On one side of the room, a long L-shaped sideboard was laid out with silver vases containing long-stemmed blush-pink roses (oddly, while India is full of strongly perfumed flowers, these, like many blooms that are fragrant in the west, are scentless here). The priests were chanting in resonant monotones, almost together, not quite, overlapping like a badly-directed choir, hypnotic, sounding out the nasal diphthongs and many sibilants of a dead Persian language, open vowels rhyming, long-drawn out aaan aaan aaan aaan and au au au aus hanging in the air, with the smoke.
The fluttering ash reminded me of another end-of-year ceremony, back in Buenos Aires, where people tear up the pages of their diaries and calendars at the close of the office year and send the fragments fluttering down from their windows, whirling through the sultry summer air like a miraculous December snowshower. At year’s end, we burn away the old to ash, we rip it up into joyful showers of confetti; we remember our dead, both real and figurative, with long-stemmed roses—and then we let them go.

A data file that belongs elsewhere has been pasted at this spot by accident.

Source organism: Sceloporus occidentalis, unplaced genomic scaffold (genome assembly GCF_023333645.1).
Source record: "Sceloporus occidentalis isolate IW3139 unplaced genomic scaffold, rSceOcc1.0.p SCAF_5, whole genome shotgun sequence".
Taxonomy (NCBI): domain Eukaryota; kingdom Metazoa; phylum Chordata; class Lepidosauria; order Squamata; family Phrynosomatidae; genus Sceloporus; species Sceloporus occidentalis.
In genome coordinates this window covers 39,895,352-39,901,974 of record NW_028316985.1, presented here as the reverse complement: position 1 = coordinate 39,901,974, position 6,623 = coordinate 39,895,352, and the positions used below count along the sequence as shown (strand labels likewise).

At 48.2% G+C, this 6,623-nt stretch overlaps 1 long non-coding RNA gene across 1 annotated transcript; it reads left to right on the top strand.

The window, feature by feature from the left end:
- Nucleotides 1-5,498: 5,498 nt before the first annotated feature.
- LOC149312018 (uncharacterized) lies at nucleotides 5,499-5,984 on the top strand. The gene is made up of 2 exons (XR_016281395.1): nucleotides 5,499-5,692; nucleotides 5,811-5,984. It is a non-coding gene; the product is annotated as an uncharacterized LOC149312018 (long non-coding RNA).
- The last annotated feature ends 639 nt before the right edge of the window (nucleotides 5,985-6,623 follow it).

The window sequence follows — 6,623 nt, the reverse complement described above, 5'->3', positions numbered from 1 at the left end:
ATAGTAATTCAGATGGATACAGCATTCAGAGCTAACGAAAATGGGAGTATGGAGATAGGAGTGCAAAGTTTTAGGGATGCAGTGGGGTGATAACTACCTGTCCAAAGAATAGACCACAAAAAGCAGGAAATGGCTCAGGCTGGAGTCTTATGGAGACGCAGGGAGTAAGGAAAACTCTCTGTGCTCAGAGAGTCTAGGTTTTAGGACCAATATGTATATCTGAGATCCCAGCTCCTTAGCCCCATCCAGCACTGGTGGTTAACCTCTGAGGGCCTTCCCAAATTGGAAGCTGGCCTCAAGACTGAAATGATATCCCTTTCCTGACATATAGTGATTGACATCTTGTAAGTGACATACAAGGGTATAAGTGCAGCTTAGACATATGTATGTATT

I set some intentions for the new year, as I sat fanning myself with one of the square paper fans they laid out for us, eyes tearing up a little from the smoke. I had new projects ahead. I was the subeditor of a digital magazine (I’m now the editor); I had a podcast; I had been interviewed several times. I was putting my words out into the world and curating other people’s words and I wanted them to be enriching. I hoped those words could promote calm, reason and sincerity in a media world of hysteria, partisanship and posturing. And I wanted to be less anxious, more focused, less scattered on the wind like the ash and paper.
I could have died several times that past year. Buffeted by the waves, storm tossed on that morning in Sri Lanka when I thought I might drown; mottled crimson all over and puffed up like a cobra, throat closing with anaphylactic shock just as I was helped panting onto a hospital bed in Breach Candy; and on a street in Andheri, trapped in a circle of hostile men, the most terrifying experience I have ever had.
Life is fragile. I will never take it for granted. I want to take each day one moment at a time and show up fully for each of them. I want to make this new year count.